- Be sure to make clear what your role was in the success or accomplishment you describe. You will often be asked about your experiences working as part of a team. Other times, you will use team projects as examples even when the question isn’t directly about teamwork. In both cases, you’ll be tempted to credit the team for the accomplishment. After all, if you were in the presence of the other team members, you wouldn’t want to hog all the credit for yourself. But your team members won’t be with you in the interview, so you need to toot your own horn and spotlight the contribution you made to the team’s success. For example, this story tells of a team accomplishment, but make’s the teller’s leadership role clear:
My company was struggling with scheduling employees, monitoring their time and attendance, as well as tying these elements into payroll. We needed a system, preferably online, that would make these tasks more efficient, save time, and reduce errors. When management decided to go with an outside vendor for the new system, they chose me to head up the project team. We were on a tight, two-month deadline, but I led the team to surpass not only the deadline, but the expected results. Under my guidance, we got the vendor’s system online so successfully that we reduced payroll discrepancies by 25 percent. Since we’ve operationalized it, the company has saved time in scheduling employees and resolving timesheet-related issues; in fact, these processes take half the time they used to. By customizing reports to track labor and benefits allocation, we also cut time spent on reports by a quarter. We did such a great job and made the functions so much more efficient that the vendor recognized us with its Certificate for Management’s Commitment for Successful Implementation and Design Contribution to Improve Efficiencies.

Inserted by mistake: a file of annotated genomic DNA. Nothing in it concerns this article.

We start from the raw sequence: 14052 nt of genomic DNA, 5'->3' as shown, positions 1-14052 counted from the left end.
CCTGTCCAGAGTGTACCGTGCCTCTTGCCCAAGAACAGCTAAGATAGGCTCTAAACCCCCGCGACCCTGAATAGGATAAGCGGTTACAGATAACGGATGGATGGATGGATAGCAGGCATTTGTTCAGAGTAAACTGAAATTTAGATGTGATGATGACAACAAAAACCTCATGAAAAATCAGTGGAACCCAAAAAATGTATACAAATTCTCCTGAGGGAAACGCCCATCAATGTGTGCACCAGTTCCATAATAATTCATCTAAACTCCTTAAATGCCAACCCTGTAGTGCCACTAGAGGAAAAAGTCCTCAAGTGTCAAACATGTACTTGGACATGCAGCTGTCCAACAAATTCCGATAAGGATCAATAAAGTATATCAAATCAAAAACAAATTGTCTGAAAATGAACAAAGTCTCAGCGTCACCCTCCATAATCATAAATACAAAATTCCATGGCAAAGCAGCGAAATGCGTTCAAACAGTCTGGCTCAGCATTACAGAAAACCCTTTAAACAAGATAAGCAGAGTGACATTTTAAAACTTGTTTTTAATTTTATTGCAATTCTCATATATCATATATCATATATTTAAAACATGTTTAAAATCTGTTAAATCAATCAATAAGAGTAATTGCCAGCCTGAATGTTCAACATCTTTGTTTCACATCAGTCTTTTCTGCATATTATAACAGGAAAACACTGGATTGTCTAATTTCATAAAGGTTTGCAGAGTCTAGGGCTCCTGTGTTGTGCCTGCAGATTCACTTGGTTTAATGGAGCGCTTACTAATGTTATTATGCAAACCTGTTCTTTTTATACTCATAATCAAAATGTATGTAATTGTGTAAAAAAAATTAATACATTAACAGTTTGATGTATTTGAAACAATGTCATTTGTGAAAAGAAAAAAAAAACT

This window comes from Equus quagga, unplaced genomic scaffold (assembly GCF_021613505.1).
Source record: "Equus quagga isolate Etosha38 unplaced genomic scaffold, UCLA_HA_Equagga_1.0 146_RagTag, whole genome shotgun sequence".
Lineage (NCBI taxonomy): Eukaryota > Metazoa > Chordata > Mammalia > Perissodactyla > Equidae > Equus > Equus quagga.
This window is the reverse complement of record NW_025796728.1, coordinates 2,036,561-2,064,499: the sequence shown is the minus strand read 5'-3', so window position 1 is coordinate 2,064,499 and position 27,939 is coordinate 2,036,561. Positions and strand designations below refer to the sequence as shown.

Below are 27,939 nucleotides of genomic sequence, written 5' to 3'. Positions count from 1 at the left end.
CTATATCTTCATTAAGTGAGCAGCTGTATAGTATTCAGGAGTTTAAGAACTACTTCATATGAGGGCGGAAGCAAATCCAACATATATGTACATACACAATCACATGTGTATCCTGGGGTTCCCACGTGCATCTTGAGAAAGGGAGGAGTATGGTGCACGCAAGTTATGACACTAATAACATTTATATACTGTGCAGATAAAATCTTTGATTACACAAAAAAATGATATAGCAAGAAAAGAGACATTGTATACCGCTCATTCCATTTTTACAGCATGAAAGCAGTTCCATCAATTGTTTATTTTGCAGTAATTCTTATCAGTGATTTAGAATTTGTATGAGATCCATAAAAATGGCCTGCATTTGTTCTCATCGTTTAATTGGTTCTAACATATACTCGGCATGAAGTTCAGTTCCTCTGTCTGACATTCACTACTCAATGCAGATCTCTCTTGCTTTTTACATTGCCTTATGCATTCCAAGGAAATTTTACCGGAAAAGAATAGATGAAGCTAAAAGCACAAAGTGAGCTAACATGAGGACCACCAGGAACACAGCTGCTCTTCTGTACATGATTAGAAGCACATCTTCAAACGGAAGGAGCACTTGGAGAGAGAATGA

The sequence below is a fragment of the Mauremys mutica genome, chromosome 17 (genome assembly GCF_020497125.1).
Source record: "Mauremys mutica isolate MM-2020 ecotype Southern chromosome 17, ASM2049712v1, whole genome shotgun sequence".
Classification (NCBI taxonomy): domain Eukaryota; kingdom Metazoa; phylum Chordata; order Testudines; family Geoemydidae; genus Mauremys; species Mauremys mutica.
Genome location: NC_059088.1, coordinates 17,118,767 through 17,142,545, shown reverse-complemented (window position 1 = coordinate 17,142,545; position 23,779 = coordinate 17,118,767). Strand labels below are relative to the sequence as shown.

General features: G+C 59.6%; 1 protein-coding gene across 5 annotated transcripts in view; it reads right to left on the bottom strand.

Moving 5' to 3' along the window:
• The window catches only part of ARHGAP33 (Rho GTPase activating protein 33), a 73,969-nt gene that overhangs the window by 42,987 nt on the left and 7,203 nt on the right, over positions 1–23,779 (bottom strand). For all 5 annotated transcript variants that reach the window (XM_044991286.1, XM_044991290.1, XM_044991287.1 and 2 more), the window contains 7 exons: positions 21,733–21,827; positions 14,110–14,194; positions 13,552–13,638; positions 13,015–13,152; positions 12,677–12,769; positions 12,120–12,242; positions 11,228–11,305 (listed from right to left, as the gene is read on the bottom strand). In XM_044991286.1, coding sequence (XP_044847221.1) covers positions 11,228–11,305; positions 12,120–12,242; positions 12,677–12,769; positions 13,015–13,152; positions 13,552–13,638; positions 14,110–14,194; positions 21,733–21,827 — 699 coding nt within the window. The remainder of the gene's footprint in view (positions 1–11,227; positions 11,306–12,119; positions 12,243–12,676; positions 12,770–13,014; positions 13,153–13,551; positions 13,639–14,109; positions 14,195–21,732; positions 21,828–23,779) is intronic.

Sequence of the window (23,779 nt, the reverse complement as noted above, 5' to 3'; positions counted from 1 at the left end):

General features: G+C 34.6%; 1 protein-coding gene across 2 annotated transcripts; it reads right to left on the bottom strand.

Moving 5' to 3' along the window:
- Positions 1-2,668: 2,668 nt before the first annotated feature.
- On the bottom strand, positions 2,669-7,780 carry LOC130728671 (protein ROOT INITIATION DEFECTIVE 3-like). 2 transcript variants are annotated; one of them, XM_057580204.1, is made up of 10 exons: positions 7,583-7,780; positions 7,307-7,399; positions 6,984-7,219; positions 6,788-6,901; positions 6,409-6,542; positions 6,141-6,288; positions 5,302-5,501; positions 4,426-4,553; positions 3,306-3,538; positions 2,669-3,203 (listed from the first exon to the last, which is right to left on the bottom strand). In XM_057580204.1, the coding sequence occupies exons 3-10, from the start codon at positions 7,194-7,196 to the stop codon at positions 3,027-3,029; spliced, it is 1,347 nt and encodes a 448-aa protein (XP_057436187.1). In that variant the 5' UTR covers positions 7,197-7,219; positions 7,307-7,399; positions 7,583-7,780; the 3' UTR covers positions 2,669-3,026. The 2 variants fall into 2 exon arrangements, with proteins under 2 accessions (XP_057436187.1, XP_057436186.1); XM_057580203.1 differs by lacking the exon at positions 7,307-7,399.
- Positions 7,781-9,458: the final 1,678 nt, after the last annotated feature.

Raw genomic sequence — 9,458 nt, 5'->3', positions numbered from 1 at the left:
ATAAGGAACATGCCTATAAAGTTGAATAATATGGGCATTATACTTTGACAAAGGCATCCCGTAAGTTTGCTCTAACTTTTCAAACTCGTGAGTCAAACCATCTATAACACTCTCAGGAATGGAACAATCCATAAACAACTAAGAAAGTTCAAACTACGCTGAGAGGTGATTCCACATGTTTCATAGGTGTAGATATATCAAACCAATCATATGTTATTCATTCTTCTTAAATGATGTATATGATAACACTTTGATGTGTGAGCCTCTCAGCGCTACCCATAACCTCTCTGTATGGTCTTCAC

- Wherever possible, quantify your accomplishments and successes. Numbers and percentages always impress employers.
- Many behavioral questions try to get at how you responded to negative situations; you’ll need to have examples of negative experiences ready, but try to choose negative experiences that you made the best of or “ better yet, those that had positive outcomes.
Printer-Friendly Version by Katharine Hansen, Ph.D. Is there any point in reliving a job interview you’ve just gone on? Can any good come from analyzing it and ruminating on it?…
#4: Engaging in mock and practice interviews. It’s a cliche, but practice does make perfect. The more you practice your interviewing skills — your responses, your nonverbals — the better…